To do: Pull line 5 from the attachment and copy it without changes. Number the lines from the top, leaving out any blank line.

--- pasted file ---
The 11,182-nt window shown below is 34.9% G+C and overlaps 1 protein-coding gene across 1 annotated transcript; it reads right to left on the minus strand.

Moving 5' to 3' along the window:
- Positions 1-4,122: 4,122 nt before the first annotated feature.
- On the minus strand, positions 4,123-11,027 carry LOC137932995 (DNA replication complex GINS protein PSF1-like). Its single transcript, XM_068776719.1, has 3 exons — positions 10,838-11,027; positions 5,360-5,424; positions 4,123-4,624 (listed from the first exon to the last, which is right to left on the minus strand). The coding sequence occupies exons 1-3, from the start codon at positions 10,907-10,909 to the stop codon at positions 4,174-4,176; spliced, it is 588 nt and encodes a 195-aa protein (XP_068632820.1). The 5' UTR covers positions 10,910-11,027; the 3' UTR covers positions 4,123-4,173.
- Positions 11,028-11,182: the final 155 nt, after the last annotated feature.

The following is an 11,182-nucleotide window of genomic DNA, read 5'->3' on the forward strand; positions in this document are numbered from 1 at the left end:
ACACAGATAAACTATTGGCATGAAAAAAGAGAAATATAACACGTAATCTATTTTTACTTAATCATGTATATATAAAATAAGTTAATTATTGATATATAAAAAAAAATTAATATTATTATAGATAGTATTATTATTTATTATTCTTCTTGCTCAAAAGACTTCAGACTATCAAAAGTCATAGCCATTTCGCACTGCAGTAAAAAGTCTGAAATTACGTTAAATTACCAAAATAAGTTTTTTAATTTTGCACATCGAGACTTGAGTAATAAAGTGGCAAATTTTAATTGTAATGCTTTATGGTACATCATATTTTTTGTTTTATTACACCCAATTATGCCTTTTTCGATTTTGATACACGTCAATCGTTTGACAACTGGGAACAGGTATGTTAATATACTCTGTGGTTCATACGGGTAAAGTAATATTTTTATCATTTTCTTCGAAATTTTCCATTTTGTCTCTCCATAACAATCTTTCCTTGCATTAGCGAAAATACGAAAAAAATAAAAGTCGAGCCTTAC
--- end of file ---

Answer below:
- Positions 11,028-11,182: the final 155 nt, after the last annotated feature.